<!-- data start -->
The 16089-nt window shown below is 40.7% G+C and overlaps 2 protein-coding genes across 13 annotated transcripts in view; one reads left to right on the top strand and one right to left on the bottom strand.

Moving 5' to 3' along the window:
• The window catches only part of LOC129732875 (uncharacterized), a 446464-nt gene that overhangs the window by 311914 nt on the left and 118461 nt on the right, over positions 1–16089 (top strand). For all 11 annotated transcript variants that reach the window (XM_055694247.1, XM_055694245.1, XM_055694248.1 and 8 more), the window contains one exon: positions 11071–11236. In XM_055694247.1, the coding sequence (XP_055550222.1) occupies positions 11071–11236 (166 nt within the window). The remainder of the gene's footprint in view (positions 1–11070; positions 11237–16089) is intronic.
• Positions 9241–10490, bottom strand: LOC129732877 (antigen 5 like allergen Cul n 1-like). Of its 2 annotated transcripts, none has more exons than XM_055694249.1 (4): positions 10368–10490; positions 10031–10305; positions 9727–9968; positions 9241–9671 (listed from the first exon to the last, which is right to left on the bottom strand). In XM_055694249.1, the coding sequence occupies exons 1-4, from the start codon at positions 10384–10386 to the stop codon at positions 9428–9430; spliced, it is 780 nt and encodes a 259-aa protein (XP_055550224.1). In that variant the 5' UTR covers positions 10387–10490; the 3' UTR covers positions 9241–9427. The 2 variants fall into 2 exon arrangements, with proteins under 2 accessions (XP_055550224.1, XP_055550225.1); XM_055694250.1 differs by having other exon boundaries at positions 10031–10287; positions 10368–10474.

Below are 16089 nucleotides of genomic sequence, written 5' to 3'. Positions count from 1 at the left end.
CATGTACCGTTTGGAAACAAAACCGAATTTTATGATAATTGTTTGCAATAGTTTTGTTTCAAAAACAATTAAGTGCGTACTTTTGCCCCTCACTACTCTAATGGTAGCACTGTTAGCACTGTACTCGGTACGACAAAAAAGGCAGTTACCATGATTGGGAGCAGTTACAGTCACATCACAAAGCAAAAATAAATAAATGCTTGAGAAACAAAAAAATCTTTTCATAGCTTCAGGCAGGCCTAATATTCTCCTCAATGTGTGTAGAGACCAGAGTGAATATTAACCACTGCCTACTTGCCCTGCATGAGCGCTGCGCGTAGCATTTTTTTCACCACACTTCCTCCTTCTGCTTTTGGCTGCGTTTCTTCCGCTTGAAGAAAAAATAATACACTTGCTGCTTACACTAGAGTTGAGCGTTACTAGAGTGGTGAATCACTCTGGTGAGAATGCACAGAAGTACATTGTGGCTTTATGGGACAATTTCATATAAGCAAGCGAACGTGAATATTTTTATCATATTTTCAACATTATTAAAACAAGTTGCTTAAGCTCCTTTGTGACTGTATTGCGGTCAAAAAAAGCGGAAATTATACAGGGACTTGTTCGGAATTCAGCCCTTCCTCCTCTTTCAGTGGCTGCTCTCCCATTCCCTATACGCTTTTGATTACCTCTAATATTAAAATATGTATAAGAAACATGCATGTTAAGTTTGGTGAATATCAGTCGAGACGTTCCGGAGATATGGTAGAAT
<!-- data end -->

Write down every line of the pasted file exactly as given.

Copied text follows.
The 16089-nt window shown below is 40.7% G+C and overlaps 2 protein-coding genes across 13 annotated transcripts in view; one reads left to right on the top strand and one right to left on the bottom strand.

Moving 5' to 3' along the window:
• The window catches only part of LOC129732875 (uncharacterized), a 446464-nt gene that overhangs the window by 311914 nt on the left and 118461 nt on the right, over positions 1–16089 (top strand). For all 11 annotated transcript variants that reach the window (XM_055694247.1, XM_055694245.1, XM_055694248.1 and 8 more), the window contains one exon: positions 11071–11236. In XM_055694247.1, the coding sequence (XP_055550222.1) occupies positions 11071–11236 (166 nt within the window). The remainder of the gene's footprint in view (positions 1–11070; positions 11237–16089) is intronic.
• Positions 9241–10490, bottom strand: LOC129732877 (antigen 5 like allergen Cul n 1-like). Of its 2 annotated transcripts, none has more exons than XM_055694249.1 (4): positions 10368–10490; positions 10031–10305; positions 9727–9968; positions 9241–9671 (listed from the first exon to the last, which is right to left on the bottom strand). In XM_055694249.1, the coding sequence occupies exons 1-4, from the start codon at positions 10384–10386 to the stop codon at positions 9428–9430; spliced, it is 780 nt and encodes a 259-aa protein (XP_055550224.1). In that variant the 5' UTR covers positions 10387–10490; the 3' UTR covers positions 9241–9427. The 2 variants fall into 2 exon arrangements, with proteins under 2 accessions (XP_055550224.1, XP_055550225.1); XM_055694250.1 differs by having other exon boundaries at positions 10031–10287; positions 10368–10474.

Below are 16089 nucleotides of genomic sequence, written 5' to 3'. Positions count from 1 at the left end.
CATGTACCGTTTGGAAACAAAACCGAATTTTATGATAATTGTTTGCAATAGTTTTGTTTCAAAAACAATTAAGTGCGTACTTTTGCCCCTCACTACTCTAATGGTAGCACTGTTAGCACTGTACTCGGTACGACAAAAAAGGCAGTTACCATGATTGGGAGCAGTTACAGTCACATCACAAAGCAAAAATAAATAAATGCTTGAGAAACAAAAAAATCTTTTCATAGCTTCAGGCAGGCCTAATATTCTCCTCAATGTGTGTAGAGACCAGAGTGAATATTAACCACTGCCTACTTGCCCTGCATGAGCGCTGCGCGTAGCATTTTTTTCACCACACTTCCTCCTTCTGCTTTTGGCTGCGTTTCTTCCGCTTGAAGAAAAAATAATACACTTGCTGCTTACACTAGAGTTGAGCGTTACTAGAGTGGTGAATCACTCTGGTGAGAATGCACAGAAGTACATTGTGGCTTTATGGGACAATTTCATATAAGCAAGCGAACGTGAATATTTTTATCATATTTTCAACATTATTAAAACAAGTTGCTTAAGCTCCTTTGTGACTGTATTGCGGTCAAAAAAAGCGGAAATTATACAGGGACTTGTTCGGAATTCAGCCCTTCCTCCTCTTTCAGTGGCTGCTCTCCCATTCCCTATACGCTTTTGATTACCTCTAATATTAAAATATGTATAAGAAACATGCATGTTAAGTTTGGTGAATATCAGTCGAGACGTTCCGGAGATATGGTAGAAT